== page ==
NZDUSD changed little yesterday while local rates declined, a follow on from Friday's offshore session; GBP recovered some of its Friday losses; JPY changed little, despite much worse than expected January trade balance

NZDUSD changed little yesterday while local rates declined, a follow on from Friday's offshore session; GBP recovered some of its Friday losses; JPY changed little, despite much worse than expected January trade balance

By Doug Steel

It was supposed to be a quiet start to the week, given the US Presidents’ Day holiday. And it was. Major currency pairs are all within recent ranges – with many charts competing with each other for the best imitation of a straight line. The DXY is little changed at around 100.80.

The GBP was the exception with a mild push higher, retracing some of its Friday losses. From around 1.2425 this time yesterday, GBP/USD pushed as high as 1.2480 overnight before settling back to around 1.2460 currently. It was enough to go from toward the bottom of the currency leader board at the end of last week to the top today. There was better UK data including stronger than expected CBI industrial orders that pushed up to their highest level in two years, although the GBP had moved higher prior to that. Perhaps it was some short covering as the House of Lords begins its two day Brexit debate over Article 50. The bounce in GBP, saw NZD/GBP fall 0.3% overnight to sit around 0.5770 this morning.

European equity markets were generally little changed, with the Euro Stoxx 50 up marginally (+0.1%). The German DAX was the outperformer up 0.6% on the day.

Oil prices, in thin trading, have pushed up to their highest level in a week on optimism over the effectiveness of producer cuts. Brent crude rose 0.6% to around US$56.20/bbl, edging towards the top of the US$53.50 to US$57.50 range that has largely contained it this year. Higher oil prices are very much part of the lift in inflation across many counties over recent months (aided by declines a year ago dropping out of annual calculations).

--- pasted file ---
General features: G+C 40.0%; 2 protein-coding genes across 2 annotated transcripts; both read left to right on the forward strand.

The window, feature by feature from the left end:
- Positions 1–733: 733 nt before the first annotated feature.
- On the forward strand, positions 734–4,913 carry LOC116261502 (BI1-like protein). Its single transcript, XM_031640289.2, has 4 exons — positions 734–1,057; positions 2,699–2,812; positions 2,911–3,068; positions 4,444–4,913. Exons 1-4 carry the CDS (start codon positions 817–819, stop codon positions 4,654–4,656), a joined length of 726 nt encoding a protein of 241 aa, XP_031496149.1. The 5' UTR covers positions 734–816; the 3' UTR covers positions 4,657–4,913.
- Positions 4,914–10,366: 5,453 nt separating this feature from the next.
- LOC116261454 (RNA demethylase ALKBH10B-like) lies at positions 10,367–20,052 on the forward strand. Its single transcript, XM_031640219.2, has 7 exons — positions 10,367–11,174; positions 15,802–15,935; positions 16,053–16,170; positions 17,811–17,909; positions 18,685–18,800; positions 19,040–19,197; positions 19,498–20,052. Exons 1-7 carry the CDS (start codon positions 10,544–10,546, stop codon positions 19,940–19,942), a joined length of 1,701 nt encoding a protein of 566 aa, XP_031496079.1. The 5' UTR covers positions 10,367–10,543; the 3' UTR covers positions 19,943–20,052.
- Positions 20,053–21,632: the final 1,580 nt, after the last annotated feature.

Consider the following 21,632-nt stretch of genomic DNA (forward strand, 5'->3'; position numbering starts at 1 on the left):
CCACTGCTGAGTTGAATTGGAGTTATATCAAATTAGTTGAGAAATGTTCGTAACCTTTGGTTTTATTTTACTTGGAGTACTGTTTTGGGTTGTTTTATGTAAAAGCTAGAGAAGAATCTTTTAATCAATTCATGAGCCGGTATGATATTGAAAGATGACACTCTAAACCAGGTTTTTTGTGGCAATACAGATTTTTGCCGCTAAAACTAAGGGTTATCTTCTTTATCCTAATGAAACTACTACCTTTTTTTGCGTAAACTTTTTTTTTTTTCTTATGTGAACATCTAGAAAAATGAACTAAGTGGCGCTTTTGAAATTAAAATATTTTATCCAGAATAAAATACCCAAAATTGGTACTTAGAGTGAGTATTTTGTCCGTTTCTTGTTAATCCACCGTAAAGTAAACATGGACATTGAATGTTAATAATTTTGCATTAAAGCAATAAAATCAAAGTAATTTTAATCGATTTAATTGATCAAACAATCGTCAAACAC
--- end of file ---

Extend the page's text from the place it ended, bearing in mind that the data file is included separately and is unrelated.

German producer prices overnight were the latest to reflect this dynamic, with prices up 2.4% y/y in January, higher than the 2.0% anticipated by the market. But nothing to significantly jolt the EUR with EUR/USD currently sitting at about the same place as 24 hours ago at 1.0620. NZD/EUR opens this morning around 0.6770.

Likewise, data was largely ignored in yesterday’s local session. NZ’s PSI pointed to very robust growth in the service sector, while producer price and capital goods price data reinforced the message of inflation turning higher on commodities as well as construction pressure. Annual NZ producer output price inflation rose to 2.5% in Q4 from 0.1% in Q3. Ignored. The NZD traded a very tight range of circa 20 pips overnight.

NZD/USD opens this morning around 0.7185. We don’t expect any significant market moves following from Finance Minister Joyce’s talk at noon. Another quiet day looks in prospect, ahead of what looks like being a weaker dairy auction early tomorrow morning. We still respect last week’s high of 0.7240 on the top side and last week’s lows around 0.7140 on the downside. Note the 50-day, 100-day and 200-day moving averages are converging on 0.7110-0.7130 so that is a strong area of technical support.